7. What resources does the greater KERA organization offer you?
KERA is a legendary set of call letters. This year marks the 50th anniversary of KERA TV. It was the first station to give Jim Lehrer a job in broadcast journalism, and it was the first station in the U.S. to air Monty Python's Flying Circus. Also in the building we have KERA-FM, one of the most listened-to NPR affiliates in the country, and Art & Seek, an organization that really ties us into the creative community. The team here really understands public broadcasting, and no matter what we are doing programming, marketing or fundraising, we have an excellent staff to draw from in the building.
Here's a great example of the benefit of our organization: The On The Road video series, which recently won a W3 award. Almost all the stations in our format are doing video now, but they do it with a radio approach. Our team looks at each session from a video perspective - what's going to look good on the screen and sound great at the same time. This series wouldn't work as well if we did a single shot of the bands performing in front of a station banner. It's always a good idea to look at something from different perspectives.
8. If you could add any one full-time position to your budget with no questions asked, what would it be?
Nolan Ryan. A seat next to him at a Rangers game would be very useful for fundraising. That and I've always wanted to go to the owners' winter meetings.
9. What are some the interesting things you are learning about the Dallas Metroplex?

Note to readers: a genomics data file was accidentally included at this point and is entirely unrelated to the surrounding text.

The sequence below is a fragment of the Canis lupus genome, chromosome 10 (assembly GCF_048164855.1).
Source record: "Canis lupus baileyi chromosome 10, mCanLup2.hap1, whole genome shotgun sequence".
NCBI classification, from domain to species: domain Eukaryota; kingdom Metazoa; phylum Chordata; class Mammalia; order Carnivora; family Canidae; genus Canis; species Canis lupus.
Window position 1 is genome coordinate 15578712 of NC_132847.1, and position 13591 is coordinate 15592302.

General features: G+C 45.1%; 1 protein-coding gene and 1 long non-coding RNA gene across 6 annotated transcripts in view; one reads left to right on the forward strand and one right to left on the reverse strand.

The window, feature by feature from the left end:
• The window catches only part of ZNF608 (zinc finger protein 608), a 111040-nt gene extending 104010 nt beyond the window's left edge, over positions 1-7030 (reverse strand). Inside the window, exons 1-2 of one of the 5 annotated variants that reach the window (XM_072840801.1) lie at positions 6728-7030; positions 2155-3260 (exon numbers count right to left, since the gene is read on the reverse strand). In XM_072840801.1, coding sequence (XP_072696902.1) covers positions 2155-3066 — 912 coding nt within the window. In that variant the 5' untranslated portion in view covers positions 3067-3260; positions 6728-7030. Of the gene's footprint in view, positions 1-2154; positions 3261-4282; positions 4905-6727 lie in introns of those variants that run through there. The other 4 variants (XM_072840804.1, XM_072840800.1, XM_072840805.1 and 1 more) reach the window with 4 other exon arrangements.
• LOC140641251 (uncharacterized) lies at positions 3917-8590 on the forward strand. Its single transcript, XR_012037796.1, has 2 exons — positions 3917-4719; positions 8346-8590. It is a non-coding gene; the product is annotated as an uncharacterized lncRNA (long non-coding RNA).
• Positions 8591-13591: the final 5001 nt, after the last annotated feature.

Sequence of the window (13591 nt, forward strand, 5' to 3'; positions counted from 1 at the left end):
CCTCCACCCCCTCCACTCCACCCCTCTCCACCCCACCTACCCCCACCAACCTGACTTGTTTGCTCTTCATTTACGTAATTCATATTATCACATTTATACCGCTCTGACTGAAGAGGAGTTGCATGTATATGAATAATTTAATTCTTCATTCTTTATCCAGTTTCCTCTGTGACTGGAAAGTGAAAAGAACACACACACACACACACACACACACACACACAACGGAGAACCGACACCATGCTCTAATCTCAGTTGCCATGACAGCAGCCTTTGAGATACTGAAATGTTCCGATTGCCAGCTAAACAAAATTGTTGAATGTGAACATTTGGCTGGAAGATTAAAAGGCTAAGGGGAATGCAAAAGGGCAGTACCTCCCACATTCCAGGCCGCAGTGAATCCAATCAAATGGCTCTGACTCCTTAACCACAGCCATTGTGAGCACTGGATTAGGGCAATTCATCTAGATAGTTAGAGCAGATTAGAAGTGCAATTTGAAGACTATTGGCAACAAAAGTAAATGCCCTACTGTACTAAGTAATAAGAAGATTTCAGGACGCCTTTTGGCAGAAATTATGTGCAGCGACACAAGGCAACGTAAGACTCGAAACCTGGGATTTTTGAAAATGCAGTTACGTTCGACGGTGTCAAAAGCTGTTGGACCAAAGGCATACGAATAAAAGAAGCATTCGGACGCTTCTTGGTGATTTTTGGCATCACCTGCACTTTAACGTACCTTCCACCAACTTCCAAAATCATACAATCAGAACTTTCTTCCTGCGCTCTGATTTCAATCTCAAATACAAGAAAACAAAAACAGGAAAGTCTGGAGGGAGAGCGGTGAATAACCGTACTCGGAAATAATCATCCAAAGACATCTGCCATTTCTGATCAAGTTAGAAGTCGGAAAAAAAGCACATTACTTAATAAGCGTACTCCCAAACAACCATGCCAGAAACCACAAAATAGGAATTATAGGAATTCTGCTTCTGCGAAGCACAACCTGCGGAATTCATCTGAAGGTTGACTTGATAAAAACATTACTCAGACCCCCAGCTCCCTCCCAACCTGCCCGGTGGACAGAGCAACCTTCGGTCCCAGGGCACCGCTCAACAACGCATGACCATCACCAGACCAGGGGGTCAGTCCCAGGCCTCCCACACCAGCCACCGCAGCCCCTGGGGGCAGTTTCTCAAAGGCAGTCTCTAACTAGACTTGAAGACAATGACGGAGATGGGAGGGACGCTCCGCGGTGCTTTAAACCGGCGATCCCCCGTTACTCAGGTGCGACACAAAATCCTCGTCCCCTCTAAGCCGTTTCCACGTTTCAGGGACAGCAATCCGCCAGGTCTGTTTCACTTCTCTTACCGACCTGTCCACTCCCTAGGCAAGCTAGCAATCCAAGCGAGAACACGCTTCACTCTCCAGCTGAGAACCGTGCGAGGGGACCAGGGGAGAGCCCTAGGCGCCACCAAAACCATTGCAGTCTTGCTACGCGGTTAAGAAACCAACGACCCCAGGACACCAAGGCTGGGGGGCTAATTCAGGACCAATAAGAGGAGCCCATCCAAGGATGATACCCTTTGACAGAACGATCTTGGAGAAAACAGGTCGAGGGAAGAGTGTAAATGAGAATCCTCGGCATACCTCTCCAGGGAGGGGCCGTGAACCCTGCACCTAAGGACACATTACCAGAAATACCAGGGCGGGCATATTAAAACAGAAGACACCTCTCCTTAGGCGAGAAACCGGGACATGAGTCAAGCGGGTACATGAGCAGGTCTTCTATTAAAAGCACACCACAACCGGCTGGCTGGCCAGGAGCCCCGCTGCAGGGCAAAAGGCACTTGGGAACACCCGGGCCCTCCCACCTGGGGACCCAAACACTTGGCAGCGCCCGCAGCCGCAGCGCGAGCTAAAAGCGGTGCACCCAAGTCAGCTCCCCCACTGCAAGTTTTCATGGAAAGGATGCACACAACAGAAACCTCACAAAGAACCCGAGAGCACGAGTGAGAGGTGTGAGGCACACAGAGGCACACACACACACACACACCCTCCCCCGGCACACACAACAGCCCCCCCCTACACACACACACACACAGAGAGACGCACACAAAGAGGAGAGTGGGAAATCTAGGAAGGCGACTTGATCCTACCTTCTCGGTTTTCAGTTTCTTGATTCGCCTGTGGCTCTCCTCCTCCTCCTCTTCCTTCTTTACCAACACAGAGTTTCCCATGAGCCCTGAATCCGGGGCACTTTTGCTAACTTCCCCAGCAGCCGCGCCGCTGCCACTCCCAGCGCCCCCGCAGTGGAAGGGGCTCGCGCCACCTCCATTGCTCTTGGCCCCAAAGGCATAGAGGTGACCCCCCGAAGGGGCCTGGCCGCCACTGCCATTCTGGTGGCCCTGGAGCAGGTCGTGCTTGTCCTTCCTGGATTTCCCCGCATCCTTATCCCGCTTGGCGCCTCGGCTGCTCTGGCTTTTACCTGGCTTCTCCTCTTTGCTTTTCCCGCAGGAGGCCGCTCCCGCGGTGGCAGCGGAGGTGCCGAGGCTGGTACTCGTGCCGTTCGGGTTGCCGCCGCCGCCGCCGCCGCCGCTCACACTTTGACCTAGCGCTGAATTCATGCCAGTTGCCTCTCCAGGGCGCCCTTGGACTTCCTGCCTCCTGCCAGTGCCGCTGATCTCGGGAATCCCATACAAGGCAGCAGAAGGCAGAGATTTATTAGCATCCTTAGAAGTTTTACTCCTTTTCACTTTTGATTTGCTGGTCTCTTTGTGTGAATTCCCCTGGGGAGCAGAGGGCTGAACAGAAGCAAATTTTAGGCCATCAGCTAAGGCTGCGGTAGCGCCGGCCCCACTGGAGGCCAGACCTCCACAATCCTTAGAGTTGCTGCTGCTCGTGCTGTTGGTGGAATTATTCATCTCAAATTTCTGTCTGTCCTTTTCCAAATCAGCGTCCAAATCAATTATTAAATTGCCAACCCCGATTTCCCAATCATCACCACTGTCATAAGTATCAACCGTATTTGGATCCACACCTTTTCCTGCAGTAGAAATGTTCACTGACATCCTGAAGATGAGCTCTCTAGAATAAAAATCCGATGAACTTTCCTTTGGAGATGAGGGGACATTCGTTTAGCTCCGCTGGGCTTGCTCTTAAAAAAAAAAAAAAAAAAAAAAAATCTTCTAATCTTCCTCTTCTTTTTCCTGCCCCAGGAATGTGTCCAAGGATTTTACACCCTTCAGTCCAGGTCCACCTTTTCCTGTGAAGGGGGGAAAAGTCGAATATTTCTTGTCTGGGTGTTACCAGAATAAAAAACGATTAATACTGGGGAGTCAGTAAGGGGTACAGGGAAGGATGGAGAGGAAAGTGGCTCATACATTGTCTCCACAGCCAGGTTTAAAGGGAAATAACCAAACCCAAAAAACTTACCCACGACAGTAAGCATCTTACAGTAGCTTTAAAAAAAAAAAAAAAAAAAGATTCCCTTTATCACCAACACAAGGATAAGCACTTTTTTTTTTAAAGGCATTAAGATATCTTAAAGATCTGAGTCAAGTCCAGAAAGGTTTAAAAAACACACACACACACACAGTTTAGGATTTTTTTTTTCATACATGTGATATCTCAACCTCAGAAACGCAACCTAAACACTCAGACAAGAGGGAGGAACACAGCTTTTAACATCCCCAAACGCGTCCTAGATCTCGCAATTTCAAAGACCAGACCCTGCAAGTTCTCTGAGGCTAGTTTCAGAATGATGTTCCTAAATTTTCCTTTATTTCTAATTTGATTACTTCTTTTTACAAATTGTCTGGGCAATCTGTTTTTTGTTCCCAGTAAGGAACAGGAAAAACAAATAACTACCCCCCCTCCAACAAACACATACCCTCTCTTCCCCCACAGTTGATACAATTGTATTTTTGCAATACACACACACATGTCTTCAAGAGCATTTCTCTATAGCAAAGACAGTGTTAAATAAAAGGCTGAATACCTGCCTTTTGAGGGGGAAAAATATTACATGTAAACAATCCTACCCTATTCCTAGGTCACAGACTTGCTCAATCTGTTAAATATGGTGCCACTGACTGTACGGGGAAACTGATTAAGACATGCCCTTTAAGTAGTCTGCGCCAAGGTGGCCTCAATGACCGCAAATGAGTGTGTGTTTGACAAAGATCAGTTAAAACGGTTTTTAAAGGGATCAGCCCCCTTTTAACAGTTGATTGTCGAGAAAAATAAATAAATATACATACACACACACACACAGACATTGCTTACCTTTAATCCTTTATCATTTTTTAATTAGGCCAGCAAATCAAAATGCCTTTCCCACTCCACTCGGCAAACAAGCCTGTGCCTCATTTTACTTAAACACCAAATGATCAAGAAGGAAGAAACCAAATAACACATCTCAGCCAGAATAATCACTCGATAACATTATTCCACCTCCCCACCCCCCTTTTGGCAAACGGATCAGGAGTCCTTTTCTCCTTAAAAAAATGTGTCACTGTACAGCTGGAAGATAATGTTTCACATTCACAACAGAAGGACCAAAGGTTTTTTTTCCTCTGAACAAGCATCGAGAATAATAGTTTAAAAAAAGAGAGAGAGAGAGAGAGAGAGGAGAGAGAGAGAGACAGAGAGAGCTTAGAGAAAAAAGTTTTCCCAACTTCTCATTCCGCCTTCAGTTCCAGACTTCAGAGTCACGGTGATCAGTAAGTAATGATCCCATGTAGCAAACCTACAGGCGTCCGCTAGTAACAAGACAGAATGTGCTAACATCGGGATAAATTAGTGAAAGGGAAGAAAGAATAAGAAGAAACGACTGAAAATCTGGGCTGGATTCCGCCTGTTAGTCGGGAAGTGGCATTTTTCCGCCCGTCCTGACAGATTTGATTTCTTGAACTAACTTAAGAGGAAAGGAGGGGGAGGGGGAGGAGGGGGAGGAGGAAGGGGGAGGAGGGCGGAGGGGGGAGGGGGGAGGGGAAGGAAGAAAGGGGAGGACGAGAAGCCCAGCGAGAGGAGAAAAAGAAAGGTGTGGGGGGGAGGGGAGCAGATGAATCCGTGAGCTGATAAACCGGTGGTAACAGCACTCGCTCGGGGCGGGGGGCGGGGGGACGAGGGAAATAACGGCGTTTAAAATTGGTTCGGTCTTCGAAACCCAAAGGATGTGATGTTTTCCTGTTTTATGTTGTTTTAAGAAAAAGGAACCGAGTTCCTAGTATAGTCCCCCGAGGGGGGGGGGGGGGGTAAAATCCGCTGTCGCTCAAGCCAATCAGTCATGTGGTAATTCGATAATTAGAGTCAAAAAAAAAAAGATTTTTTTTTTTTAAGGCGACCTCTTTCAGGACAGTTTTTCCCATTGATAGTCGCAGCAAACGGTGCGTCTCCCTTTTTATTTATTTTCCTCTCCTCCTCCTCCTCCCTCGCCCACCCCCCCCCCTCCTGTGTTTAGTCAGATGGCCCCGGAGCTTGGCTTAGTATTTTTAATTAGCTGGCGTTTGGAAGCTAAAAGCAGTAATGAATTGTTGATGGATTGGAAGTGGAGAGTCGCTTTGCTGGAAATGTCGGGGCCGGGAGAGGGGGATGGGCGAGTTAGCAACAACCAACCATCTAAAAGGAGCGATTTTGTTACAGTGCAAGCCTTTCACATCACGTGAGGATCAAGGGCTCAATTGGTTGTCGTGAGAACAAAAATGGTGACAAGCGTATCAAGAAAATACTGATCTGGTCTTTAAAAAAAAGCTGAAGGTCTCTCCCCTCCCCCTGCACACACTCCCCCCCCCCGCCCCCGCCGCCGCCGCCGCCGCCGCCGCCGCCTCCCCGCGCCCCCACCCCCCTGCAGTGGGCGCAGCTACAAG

The geographical size ... this is a very spread out metropolitan area. I've discovered some great areas that I never heard of before living here, like the Bishop Arts District, which I call the most Austin part of town. Fort Worth has become a cultural destination with great museums and the Bass Concert Hall. There's always something going on in the Arts District, and soon it will be connected to Uptown once Dallas' version of the Big Dig is completed. And I saved perhaps the best for last: Dallas now has In-N-Out Burger. At least it is balanced by one of the best Farmers' Markets in the country, open 362 days a year.
10. What is the one truth that has held constant throughout your career?
My bicycle. I've been able to ride to work at every station I've worked at. While I miss a view of the mountains in Colorado and the air-conditioned comfort of the Metro Rail Train in Austin, Dallas is flat so it's easy to bike to work. Also the Katy Trail goes right by the end of our parking lot. They're working on it so we can have direct access - once that happens it will shave at least five minutes off my commute to work.
If you wanted to completely change careers today, what would you do?
I would be the ambassador to France. Traveling with a diplomatic passport has to save time at the airport.
Last non-industry job:
First record ever purchased:
Split Enz - the laser-etched version of "True Colors"
Yanni at the Acropolis
Favorite band of all-time: